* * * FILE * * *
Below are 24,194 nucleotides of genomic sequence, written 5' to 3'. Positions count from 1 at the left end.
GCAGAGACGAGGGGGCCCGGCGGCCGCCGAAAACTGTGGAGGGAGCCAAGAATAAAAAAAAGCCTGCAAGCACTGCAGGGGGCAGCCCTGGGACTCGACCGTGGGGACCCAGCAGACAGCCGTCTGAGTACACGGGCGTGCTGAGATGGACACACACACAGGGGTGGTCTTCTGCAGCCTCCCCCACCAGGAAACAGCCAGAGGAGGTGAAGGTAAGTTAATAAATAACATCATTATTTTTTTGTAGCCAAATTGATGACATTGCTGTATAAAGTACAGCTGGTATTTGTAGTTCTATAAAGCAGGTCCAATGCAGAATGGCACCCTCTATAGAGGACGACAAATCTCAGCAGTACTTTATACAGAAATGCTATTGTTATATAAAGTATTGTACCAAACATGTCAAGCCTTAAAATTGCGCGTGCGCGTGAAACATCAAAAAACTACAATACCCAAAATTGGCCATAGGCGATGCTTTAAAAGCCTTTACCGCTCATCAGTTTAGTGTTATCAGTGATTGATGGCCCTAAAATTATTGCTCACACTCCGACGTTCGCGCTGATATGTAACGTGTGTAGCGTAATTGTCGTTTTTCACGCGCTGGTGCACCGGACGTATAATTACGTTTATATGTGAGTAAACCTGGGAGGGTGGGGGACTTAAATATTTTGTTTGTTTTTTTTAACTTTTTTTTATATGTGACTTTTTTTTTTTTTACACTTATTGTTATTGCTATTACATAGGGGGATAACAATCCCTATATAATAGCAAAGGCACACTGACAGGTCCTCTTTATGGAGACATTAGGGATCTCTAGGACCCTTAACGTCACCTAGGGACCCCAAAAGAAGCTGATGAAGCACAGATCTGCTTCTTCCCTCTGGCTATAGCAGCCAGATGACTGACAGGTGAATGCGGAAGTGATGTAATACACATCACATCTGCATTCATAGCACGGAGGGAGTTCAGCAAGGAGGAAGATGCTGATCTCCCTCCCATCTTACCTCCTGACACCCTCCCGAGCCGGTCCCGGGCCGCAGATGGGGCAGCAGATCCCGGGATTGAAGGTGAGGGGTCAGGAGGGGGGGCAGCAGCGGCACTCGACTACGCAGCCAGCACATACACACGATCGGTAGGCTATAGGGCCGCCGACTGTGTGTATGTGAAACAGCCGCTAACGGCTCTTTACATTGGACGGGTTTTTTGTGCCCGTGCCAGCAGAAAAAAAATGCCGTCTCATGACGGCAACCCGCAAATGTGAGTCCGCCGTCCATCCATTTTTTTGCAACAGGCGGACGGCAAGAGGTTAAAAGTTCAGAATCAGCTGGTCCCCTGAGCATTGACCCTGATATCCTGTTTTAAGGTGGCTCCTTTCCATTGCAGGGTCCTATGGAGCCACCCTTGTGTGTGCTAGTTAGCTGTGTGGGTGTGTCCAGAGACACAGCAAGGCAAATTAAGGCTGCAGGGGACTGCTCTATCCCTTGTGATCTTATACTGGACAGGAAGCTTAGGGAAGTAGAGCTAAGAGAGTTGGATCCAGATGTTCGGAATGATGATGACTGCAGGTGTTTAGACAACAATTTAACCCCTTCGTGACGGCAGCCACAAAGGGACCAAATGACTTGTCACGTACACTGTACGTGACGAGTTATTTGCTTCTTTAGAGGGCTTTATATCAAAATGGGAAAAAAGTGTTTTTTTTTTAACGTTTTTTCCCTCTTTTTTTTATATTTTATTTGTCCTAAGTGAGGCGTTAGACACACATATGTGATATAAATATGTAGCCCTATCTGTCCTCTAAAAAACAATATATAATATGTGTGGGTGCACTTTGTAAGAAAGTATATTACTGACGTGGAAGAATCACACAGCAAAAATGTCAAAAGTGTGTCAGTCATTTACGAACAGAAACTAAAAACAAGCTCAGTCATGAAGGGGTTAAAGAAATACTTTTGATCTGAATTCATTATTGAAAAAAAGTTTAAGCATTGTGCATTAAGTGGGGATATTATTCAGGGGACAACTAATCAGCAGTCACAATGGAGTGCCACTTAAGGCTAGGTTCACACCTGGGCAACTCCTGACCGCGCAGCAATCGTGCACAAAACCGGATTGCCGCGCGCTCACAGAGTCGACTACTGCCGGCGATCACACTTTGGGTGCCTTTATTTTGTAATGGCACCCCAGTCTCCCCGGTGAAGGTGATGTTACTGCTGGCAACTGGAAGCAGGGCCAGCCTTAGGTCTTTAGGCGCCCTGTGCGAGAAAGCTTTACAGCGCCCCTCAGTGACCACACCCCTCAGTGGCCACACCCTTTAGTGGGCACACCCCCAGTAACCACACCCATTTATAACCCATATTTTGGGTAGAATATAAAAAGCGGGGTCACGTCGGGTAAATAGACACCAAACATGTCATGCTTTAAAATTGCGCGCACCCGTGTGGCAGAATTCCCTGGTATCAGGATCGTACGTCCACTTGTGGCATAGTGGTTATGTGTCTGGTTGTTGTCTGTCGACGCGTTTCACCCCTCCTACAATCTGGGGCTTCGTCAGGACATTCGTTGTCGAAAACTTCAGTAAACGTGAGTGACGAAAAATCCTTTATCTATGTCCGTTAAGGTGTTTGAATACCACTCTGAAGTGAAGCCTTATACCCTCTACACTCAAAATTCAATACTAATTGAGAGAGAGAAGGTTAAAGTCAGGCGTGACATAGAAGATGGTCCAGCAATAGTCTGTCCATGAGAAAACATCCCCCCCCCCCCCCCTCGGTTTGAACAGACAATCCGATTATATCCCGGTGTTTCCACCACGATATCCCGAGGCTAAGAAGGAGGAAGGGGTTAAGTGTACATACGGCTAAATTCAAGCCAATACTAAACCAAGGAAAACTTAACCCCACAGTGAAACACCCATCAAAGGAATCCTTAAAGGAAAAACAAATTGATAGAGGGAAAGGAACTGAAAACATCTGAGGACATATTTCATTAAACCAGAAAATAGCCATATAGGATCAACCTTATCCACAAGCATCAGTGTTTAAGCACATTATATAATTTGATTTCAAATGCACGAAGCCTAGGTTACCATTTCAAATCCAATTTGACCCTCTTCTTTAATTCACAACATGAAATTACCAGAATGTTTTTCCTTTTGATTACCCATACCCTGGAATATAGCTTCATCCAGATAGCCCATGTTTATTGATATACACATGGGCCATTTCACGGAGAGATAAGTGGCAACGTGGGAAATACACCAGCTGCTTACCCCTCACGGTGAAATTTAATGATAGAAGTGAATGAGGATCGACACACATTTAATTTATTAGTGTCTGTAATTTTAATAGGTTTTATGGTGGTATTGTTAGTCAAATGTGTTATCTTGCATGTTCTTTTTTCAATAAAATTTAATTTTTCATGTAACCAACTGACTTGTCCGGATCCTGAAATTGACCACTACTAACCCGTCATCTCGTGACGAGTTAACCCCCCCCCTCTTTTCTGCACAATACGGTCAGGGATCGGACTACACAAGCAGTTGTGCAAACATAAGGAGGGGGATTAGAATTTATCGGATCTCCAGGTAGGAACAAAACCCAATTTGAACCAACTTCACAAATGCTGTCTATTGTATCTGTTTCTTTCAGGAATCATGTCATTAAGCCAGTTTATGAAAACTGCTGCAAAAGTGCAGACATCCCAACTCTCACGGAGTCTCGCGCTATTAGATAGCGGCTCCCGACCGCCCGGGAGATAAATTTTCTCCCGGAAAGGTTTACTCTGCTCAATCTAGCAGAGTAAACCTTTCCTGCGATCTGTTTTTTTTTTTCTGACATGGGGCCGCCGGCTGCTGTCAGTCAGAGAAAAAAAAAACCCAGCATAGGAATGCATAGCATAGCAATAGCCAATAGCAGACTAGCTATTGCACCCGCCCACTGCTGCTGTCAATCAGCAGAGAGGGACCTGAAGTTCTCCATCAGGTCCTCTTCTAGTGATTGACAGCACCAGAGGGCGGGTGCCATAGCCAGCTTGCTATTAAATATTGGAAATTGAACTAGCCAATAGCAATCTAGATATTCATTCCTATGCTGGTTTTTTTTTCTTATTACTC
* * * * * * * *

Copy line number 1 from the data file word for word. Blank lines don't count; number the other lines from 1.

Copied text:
Below are 24,194 nucleotides of genomic sequence, written 5' to 3'. Positions count from 1 at the left end.